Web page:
Bigtree said they didn’t choose MMR, but rather it is the parents all the world over, tens of thousands, who are coming forward.
“[They] are coming forward are coming forward and saying, ‘I gave my child the MMR vaccine. That night they broke out in a fever, often had a seizure and the next few days, lost the ability to walk, lost the ability to talk,’” said Bigtree. “That’s the vaccine most of the parents are pointing to when they talk about horrible regression into autism.”
The filmmakers said if you break up the vaccine into three separate vaccines, the pharmaceutical Merck loses the patent as well as the monopoly on measles vaccination, which is worth billions of dollars.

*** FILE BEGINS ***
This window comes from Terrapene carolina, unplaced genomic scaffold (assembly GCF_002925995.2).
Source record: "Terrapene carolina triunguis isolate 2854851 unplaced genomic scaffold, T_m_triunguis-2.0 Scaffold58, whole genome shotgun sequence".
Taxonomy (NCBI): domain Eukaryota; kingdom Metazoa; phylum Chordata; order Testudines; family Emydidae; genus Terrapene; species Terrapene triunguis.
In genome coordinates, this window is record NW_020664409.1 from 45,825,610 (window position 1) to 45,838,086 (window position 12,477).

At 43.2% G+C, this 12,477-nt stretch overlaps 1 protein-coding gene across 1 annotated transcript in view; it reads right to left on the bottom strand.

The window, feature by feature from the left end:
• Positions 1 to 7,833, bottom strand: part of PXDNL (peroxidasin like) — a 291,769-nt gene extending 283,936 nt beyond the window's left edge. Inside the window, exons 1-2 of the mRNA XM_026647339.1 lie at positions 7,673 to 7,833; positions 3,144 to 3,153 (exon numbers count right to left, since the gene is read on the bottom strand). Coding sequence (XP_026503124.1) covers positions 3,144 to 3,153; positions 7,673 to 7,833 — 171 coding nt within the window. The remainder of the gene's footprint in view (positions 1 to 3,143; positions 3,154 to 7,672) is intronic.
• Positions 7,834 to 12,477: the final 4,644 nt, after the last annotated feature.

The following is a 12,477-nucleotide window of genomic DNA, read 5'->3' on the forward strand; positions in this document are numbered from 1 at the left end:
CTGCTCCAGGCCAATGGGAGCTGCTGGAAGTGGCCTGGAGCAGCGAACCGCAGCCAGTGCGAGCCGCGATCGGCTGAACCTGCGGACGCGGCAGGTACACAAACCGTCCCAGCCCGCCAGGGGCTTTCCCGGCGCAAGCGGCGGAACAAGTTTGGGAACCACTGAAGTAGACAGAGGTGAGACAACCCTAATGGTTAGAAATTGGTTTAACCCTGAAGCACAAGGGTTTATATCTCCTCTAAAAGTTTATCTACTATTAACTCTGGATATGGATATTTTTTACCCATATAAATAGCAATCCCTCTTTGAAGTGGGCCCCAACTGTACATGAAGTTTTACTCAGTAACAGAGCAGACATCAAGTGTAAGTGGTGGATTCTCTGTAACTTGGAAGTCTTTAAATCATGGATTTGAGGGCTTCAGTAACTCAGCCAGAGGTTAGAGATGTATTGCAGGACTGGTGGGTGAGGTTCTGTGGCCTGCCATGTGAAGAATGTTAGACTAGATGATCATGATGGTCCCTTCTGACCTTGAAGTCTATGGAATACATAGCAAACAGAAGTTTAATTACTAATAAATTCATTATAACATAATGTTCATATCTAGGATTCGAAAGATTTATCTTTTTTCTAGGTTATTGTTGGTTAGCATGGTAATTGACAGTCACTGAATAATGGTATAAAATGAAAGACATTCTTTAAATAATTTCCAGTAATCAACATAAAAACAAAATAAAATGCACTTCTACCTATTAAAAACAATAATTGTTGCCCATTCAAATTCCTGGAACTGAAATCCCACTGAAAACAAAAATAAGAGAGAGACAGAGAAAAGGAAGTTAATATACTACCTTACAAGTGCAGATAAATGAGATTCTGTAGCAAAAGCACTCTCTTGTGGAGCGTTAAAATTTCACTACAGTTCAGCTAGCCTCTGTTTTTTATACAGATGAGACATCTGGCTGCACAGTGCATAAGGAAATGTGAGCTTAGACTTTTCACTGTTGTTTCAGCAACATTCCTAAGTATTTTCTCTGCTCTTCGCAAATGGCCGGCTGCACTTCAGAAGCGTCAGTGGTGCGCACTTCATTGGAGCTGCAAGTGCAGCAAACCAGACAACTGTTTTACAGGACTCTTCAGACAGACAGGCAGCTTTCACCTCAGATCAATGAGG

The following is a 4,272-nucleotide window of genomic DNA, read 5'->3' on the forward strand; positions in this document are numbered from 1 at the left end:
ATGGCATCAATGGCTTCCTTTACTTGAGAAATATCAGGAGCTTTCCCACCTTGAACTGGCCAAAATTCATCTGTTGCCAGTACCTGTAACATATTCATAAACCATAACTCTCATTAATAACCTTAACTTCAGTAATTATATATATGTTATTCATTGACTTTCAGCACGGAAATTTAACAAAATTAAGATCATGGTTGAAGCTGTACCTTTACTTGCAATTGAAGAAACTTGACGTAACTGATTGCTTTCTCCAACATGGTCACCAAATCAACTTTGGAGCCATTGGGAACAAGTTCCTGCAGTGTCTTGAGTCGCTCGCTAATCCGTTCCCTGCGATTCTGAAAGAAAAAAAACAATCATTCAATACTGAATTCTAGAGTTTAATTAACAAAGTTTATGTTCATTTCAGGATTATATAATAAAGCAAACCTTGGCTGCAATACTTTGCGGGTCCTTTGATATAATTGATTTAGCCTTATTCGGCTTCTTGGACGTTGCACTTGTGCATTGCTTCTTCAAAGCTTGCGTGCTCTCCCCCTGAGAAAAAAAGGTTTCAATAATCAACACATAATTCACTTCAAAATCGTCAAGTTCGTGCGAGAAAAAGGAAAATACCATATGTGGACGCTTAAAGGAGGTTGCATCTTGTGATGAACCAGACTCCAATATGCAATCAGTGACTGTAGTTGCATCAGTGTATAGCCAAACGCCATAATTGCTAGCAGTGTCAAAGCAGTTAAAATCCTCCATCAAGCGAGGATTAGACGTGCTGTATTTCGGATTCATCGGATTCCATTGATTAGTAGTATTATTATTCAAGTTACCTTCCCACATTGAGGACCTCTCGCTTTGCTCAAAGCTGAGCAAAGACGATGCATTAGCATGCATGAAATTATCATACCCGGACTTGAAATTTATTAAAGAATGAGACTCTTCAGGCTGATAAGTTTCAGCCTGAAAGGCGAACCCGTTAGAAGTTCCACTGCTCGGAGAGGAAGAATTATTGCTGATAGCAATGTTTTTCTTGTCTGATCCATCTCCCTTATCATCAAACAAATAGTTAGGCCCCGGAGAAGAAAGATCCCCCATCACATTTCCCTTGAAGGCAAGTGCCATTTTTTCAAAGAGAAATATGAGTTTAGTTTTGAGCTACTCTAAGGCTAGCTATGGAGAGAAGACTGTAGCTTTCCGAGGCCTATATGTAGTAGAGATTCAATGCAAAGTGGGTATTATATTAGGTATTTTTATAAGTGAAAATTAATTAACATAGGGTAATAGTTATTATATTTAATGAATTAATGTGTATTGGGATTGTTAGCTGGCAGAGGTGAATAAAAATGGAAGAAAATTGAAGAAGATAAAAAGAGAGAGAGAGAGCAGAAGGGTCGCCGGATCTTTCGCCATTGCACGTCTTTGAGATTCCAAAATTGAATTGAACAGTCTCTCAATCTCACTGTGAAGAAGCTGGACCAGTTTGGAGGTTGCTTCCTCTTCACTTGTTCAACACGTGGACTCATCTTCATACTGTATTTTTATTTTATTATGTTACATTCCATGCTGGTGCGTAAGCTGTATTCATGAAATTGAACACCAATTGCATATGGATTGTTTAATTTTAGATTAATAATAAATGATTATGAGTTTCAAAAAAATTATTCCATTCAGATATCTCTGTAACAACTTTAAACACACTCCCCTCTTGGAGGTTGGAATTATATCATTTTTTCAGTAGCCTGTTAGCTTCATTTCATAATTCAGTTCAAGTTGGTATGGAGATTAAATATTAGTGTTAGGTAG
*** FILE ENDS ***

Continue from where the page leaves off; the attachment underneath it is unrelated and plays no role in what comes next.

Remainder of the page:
“So this is all about money,” said Bigtree. “Why in the United States of America are we not allowed to choose how we vaccinate our child? If we want to vaccinate and protect against disease why shouldn’t we be allowed to have a single vaccine? It is already being made. They are being made separately and then they are mixed all together last minute.”
The CDC maintains that vaccines do not autism, and that ingredients like Thimerosal do not cause autism, and vaccines are safe, but a million children have developed autism since the CDC’s 2002 to 2004 study finding vaccines to be safe.
Wakefield stressed that the film’s centerpiece, William Thompson, the CDC senior scientist, “is the one who is saying there is fraud. There has to be transparency, they have to come clean. They’ve got to get before Congress and they’ve got to tell the truth.”